2. In the Add Service Reference window, select Discover.

      The CalculatorService service starts and Visual Studio displays it in the Services box.

    3. Select CalculatorService to expand it and display the service contracts implemented by the service. Leave the default Namespace and choose OK.

      Visual Studio adds a new item under the Connected Services folder in the GettingStartedClient project.

ServiceModel Metadata Utility tool

The following examples show how to optionally use the ServiceModel Metadata Utility tool (Svcutil.exe) to generate the proxy class file. This tool generates the proxy class file and the App.config file. The following examples show how to generate the proxy in C# and Visual Basic, respectively:

svcutil.exe /language:cs /out:generatedProxy.cs /config:app.config http://localhost:8000/GettingStarted/CalculatorService
svcutil.exe /language:vb /out:generatedProxy.vb /config:app.config http://localhost:8000/GettingStarted/CalculatorService

Client configuration file

After you've created the client, Visual Studio creates the App.config configuration file in the GettingStartedClient project, which should be similar to the following example:

    <?xml version="1.0" encoding="utf-8" ?>
    <configuration>
        <startup>
            <!-- specifies the version of WCF to use-->
            <supportedRuntime version="v4.0" sku=".NETFramework,Version=v4.6.1" />
        </startup>
        <system.serviceModel>
            <bindings>
                <!-- Uses wsHttpBinding-->
                <wsHttpBinding>
                    <binding name="WSHttpBinding_ICalculator" />
                </wsHttpBinding>
            </bindings>
            <client>
                <!-- specifies the endpoint to use when calling the service -->
                <endpoint address="http://localhost:8000/GettingStarted/CalculatorService"
                    binding="wsHttpBinding" bindingConfiguration="WSHttpBinding_ICalculator"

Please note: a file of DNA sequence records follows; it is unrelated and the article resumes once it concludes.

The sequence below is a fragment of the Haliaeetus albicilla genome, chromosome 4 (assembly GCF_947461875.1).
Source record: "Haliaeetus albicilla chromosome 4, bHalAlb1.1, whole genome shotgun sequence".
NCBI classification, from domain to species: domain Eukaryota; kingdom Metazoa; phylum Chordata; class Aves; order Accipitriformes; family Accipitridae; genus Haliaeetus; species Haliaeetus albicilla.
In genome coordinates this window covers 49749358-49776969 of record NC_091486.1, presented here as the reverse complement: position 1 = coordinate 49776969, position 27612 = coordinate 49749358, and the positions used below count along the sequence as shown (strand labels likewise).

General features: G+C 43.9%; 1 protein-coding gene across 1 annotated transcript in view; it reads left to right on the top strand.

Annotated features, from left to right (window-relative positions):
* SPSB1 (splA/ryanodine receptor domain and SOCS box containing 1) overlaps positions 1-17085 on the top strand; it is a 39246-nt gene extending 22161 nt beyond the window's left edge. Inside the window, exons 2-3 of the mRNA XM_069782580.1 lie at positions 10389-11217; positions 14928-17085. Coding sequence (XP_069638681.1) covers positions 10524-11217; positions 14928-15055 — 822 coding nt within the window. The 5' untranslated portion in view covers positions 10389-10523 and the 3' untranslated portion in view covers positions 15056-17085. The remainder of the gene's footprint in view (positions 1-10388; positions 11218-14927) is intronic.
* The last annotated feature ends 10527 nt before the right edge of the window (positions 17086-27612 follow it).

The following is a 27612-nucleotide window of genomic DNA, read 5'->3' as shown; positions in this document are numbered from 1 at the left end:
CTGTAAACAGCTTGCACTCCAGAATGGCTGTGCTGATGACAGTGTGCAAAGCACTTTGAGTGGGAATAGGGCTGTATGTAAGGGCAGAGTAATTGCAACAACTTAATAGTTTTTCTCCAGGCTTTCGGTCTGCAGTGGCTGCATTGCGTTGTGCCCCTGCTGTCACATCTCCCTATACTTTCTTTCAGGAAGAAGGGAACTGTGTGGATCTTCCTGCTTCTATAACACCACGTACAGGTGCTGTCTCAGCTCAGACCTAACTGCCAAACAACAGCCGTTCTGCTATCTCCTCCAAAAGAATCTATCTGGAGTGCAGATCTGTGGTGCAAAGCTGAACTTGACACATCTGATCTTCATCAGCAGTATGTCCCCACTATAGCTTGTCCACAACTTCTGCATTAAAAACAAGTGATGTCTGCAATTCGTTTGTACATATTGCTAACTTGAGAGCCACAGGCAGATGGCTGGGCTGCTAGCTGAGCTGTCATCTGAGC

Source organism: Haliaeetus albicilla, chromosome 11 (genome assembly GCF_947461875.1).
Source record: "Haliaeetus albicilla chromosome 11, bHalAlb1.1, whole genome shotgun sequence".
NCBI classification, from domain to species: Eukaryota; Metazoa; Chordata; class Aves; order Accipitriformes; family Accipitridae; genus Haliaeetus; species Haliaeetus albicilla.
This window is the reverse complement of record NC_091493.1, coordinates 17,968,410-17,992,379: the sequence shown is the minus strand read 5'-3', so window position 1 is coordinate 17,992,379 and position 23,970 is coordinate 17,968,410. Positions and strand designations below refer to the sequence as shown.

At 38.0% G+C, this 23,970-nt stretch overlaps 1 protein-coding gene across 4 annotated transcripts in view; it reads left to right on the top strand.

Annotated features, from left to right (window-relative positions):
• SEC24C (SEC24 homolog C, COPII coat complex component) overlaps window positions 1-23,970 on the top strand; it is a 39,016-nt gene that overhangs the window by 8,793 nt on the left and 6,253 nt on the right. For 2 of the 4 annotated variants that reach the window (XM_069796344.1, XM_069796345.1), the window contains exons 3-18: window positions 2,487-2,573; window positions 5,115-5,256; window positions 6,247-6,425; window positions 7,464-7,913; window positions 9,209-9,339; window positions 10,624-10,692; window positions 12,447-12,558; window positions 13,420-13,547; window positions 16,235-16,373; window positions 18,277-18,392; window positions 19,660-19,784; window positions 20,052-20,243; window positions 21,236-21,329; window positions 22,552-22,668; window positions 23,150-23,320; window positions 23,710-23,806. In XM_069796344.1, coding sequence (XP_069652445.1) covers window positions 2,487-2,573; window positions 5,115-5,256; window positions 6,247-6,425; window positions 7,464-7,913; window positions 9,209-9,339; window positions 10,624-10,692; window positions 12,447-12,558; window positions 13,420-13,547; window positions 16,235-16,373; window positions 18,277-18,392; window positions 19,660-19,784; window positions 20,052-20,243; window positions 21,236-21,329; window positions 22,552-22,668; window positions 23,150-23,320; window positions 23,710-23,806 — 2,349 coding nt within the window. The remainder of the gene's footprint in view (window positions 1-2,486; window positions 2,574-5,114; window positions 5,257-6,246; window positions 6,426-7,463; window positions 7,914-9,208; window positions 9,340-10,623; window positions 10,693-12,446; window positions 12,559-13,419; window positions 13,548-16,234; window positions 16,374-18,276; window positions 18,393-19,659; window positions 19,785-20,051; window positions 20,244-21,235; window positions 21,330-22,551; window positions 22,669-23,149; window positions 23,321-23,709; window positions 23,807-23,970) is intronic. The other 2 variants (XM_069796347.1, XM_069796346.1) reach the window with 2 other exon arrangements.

contract="ServiceReference1.ICalculator" name="WSHttpBinding_ICalculator">
                    <identity>
                        <dns value="localhost" />
                    </identity>
                </endpoint>
            </client>
        </system.serviceModel>
    </configuration>

Under the <system.serviceModel> section, notice the <endpoint> element. The <endpoint> element defines the endpoint that the client uses to access the service as follows:

  • Address: http://localhost:8000/GettingStarted/CalculatorService. The address of the endpoint.
  • Service contract: ServiceReference1.ICalculator. The service contract handles communication between the WCF client and the service. Visual Studio generated this contract when you used its Add Service Reference function. It's essentially a copy of the contract that you defined in the GettingStartedLib project.
  • Binding: xref:System.ServiceModel.WSHttpBinding. The binding specifies HTTP as the transport, interoperable security, and other configuration details.

Next steps

In this tutorial, you learned how to:

[!div class="checklist"]

  • Create and configure a console app project for the WCF client.
  • Add a service reference to the WCF service to generate the proxy class and configuration files for the client application.

Advance to the next tutorial to learn how to use the generated client.

[!div class="nextstepaction"] Tutorial: Use a WCF client

You can’t perform that action at this time.